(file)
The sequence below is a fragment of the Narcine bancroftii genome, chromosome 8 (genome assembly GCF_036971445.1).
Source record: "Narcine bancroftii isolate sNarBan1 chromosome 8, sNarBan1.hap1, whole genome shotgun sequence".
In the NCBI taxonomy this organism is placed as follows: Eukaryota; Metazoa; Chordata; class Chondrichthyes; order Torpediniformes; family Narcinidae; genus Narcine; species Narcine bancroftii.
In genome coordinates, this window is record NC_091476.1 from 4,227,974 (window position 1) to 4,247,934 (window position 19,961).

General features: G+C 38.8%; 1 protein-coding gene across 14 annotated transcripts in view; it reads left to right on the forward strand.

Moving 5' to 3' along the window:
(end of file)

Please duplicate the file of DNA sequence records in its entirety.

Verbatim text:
The sequence below is a fragment of the Narcine bancroftii genome, chromosome 8 (genome assembly GCF_036971445.1).
Source record: "Narcine bancroftii isolate sNarBan1 chromosome 8, sNarBan1.hap1, whole genome shotgun sequence".
In the NCBI taxonomy this organism is placed as follows: Eukaryota; Metazoa; Chordata; class Chondrichthyes; order Torpediniformes; family Narcinidae; genus Narcine; species Narcine bancroftii.
In genome coordinates, this window is record NC_091476.1 from 4,227,974 (window position 1) to 4,247,934 (window position 19,961).

General features: G+C 38.8%; 1 protein-coding gene across 14 annotated transcripts in view; it reads left to right on the forward strand.

Moving 5' to 3' along the window: